Archive for the ‘Audio’ Category
I just posted the newest episode of the Space Dog Podcast that about the Art of Novel Creation. Here’s the details:
The newest Space Dog Podcast has a panel called The Art of Novel Creation with Peter V. Brett, Suzanne Church, Jim C. Hines, and Jim Frenkel. It’s freely available at the SFOHA’s Space Dog Podcast site.
Also from ConFusion 2011 are these two recordings:
The Great Propeller Beanie War:
What are the issues of yesteryear in Science Fiction that seemed important at the time but now seem passe?
(Joel Zakem, Mike Resnick, Rick Jackson, Michael ‘FREON’ Andaluz, and Larry Tucker)
Will the future spin out of control? Will we reach a point of such rapid technological progress that our limited biological brains cannot comprehend it? Vernor Vinge and Ray Kurzweill defined this concept, and we’re going to to talk about the subject.
(Richard Herrell, Aubrey de Grey, and Ben Best)
Listen to them here and/or visit the sites.
They can both be listened to at the Science Fiction Oral History Association site.
And the Space Dog Podcast is at SpaceDogPodcast.com
Just did a guest spot on the SFFaudio Podcast #84. Check it out. Host, Jesse Willis talks recent arrivals and new releases with Paul W. Campbell, Luke Burrage, Gregg Margarite and myself. I get to plug the Space Dog Podcast and a forthcoming Robert Silverberg multi-volume collection of award winning fiction that I’ll be publishing. Let’s of stuff in this one.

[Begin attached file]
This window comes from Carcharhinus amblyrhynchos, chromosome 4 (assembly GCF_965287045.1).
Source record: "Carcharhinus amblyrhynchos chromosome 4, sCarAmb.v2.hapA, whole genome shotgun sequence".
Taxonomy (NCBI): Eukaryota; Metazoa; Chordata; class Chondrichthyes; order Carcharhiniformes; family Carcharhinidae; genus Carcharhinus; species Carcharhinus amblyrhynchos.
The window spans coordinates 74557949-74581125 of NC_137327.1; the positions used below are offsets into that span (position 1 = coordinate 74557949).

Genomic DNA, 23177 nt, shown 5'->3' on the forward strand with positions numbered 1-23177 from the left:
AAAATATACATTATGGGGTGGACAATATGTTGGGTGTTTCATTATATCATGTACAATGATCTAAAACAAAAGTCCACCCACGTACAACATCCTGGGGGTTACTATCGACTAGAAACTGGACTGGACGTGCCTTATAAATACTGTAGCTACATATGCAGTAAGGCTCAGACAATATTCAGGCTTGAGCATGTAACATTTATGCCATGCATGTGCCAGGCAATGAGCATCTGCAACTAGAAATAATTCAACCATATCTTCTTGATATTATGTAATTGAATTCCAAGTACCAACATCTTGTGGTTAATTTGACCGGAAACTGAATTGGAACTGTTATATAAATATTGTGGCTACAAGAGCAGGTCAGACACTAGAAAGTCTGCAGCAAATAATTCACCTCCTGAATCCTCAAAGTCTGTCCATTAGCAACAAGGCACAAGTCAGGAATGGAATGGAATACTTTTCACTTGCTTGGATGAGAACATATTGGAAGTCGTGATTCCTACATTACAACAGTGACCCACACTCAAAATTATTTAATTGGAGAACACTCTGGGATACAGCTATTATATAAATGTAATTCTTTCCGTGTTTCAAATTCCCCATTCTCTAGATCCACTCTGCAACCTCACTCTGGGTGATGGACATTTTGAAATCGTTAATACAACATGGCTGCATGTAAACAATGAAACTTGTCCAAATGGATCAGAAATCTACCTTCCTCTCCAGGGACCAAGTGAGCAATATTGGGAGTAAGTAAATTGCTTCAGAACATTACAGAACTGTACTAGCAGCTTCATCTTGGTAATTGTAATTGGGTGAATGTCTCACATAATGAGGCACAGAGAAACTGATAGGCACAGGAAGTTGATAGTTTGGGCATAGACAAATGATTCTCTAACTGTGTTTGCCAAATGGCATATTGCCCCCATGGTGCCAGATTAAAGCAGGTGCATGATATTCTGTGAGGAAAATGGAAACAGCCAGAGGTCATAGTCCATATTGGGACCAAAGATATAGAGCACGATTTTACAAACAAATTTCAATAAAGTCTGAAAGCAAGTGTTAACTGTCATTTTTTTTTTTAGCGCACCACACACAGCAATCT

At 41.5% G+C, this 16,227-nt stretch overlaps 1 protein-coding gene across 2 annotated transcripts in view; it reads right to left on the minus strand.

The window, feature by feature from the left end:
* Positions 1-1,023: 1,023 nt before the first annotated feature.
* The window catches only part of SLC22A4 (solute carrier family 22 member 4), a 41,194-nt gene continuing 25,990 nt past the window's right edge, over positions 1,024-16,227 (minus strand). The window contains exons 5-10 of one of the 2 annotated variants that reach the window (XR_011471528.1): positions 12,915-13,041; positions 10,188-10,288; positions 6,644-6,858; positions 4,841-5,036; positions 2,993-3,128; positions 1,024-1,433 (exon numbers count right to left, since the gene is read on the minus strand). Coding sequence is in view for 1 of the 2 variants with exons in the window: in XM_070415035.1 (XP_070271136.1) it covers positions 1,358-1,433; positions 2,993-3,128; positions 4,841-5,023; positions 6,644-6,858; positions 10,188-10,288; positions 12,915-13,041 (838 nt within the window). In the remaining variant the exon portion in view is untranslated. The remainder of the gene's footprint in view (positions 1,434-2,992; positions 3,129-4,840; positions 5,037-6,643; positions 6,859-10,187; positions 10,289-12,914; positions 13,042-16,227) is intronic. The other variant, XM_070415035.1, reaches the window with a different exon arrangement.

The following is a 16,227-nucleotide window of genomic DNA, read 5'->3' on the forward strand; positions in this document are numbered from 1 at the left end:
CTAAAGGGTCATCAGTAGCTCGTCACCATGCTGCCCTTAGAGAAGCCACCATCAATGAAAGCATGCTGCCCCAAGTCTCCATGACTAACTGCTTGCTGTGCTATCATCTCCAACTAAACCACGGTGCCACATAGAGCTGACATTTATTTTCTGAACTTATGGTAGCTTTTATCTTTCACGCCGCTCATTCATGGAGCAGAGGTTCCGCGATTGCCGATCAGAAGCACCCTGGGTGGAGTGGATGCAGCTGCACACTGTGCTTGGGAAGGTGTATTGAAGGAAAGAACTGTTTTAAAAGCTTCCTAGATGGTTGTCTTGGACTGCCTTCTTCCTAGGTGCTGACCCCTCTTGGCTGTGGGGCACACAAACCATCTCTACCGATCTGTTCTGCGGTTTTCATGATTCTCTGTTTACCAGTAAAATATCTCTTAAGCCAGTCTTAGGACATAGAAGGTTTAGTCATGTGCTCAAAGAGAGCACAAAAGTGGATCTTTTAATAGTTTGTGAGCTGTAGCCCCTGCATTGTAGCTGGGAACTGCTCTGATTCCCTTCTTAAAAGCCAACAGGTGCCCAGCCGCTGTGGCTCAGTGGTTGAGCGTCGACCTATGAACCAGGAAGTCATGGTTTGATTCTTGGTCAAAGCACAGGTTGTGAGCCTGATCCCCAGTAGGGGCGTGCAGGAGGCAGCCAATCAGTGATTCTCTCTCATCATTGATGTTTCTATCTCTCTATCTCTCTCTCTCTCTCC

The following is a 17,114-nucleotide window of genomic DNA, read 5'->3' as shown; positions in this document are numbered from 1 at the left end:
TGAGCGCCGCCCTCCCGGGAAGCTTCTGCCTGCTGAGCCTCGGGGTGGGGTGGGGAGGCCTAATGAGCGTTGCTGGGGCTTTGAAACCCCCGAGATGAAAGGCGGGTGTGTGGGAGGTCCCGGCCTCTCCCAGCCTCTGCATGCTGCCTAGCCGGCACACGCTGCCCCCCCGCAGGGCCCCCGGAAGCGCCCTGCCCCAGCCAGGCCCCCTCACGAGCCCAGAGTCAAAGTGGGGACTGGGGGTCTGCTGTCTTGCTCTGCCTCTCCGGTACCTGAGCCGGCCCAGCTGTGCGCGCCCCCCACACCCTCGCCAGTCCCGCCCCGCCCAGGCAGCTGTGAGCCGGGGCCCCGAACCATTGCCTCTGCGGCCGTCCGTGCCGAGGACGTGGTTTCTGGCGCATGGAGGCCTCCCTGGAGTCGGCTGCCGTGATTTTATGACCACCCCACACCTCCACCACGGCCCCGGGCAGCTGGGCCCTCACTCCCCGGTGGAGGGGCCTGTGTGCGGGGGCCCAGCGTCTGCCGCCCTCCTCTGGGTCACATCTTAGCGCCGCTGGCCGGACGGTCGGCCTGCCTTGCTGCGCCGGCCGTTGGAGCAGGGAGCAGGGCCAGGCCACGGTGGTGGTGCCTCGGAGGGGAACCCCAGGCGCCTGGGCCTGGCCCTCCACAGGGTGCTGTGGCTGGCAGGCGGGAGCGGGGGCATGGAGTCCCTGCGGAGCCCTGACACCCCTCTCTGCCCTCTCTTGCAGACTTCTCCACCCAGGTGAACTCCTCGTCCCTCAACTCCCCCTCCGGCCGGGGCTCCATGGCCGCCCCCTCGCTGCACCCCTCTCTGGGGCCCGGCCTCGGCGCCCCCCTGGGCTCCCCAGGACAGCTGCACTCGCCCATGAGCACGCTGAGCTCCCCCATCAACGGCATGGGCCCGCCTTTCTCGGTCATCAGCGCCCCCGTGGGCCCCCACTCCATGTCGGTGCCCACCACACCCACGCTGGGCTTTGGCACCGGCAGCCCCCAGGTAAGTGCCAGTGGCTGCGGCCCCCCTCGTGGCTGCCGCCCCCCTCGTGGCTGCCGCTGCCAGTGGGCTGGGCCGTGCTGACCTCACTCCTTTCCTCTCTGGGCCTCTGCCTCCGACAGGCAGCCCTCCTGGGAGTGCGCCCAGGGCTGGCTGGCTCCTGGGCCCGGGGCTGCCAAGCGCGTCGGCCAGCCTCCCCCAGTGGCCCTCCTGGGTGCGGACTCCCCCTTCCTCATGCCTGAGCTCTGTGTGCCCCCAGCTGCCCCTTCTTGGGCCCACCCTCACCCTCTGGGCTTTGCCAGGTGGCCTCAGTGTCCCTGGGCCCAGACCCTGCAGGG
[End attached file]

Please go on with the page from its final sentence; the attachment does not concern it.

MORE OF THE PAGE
Here’s a reposting I did from the Science Fiction Oral History Association (SFOHA.org) website:
One of Science Fiction’s master short story writers, Phil Klass, passed away Sunday, February 7, 2010 at age 89. Phil Klass, who may be better known by the pseudonym William Tenn, wrote more than 60 SF stories. Connie Willis in her introduction to the book Immodest Proposals: The Complete Science Fiction of William Tenn, Volume 1
Tenn’s stories are witty, clever, thought-provoking, ironic, intensely intelligent, touching, and hilarious. And too few and far between. Most of the stories in this collection were written in the fifties and sixties, and, until now, have been hard to find. I’m overjoyed that they will all be in print again and all in one place (though it’s also delightful to come across one in an anthology when you least expect it, and have him seduce or surprise or swindle you all over again), But I wish there were more of them.
He was named Author Emeritus by SFWA in 1999. Some of his more famous short stories (and this list is by no means complete) are:
- Brooklyn Project (1948)
- Venus and the Seven Sexes (1949)
- Down Among the Dead Men (1954)
- The Liberation of Earth (1953)
- Time in Advance (1956)